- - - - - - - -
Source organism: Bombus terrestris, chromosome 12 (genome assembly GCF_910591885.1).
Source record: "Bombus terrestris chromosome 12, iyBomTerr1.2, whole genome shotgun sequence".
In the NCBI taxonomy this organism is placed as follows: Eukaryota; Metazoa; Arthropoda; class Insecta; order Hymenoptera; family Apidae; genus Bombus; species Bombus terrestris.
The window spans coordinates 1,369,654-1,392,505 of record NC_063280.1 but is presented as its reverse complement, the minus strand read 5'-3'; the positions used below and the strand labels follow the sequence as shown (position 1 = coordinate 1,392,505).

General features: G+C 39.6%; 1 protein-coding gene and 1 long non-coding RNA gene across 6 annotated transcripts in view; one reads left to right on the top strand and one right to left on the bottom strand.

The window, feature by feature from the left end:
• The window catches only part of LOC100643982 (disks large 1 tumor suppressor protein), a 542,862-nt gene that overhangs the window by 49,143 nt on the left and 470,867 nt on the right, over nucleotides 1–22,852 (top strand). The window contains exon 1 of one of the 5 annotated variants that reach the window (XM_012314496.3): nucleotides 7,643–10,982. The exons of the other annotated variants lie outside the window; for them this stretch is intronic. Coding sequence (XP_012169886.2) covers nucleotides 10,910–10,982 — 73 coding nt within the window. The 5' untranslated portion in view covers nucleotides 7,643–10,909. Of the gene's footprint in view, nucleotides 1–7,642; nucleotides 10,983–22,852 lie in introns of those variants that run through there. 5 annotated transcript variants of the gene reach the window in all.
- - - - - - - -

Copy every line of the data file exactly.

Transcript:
Source organism: Bombus terrestris, chromosome 12 (genome assembly GCF_910591885.1).
Source record: "Bombus terrestris chromosome 12, iyBomTerr1.2, whole genome shotgun sequence".
In the NCBI taxonomy this organism is placed as follows: Eukaryota; Metazoa; Arthropoda; class Insecta; order Hymenoptera; family Apidae; genus Bombus; species Bombus terrestris.
The window spans coordinates 1,369,654-1,392,505 of record NC_063280.1 but is presented as its reverse complement, the minus strand read 5'-3'; the positions used below and the strand labels follow the sequence as shown (position 1 = coordinate 1,392,505).

General features: G+C 39.6%; 1 protein-coding gene and 1 long non-coding RNA gene across 6 annotated transcripts in view; one reads left to right on the top strand and one right to left on the bottom strand.

The window, feature by feature from the left end:
• The window catches only part of LOC100643982 (disks large 1 tumor suppressor protein), a 542,862-nt gene that overhangs the window by 49,143 nt on the left and 470,867 nt on the right, over nucleotides 1–22,852 (top strand). The window contains exon 1 of one of the 5 annotated variants that reach the window (XM_012314496.3): nucleotides 7,643–10,982. The exons of the other annotated variants lie outside the window; for them this stretch is intronic. Coding sequence (XP_012169886.2) covers nucleotides 10,910–10,982 — 73 coding nt within the window. The 5' untranslated portion in view covers nucleotides 7,643–10,909. Of the gene's footprint in view, nucleotides 1–7,642; nucleotides 10,983–22,852 lie in introns of those variants that run through there. 5 annotated transcript variants of the gene reach the window in all.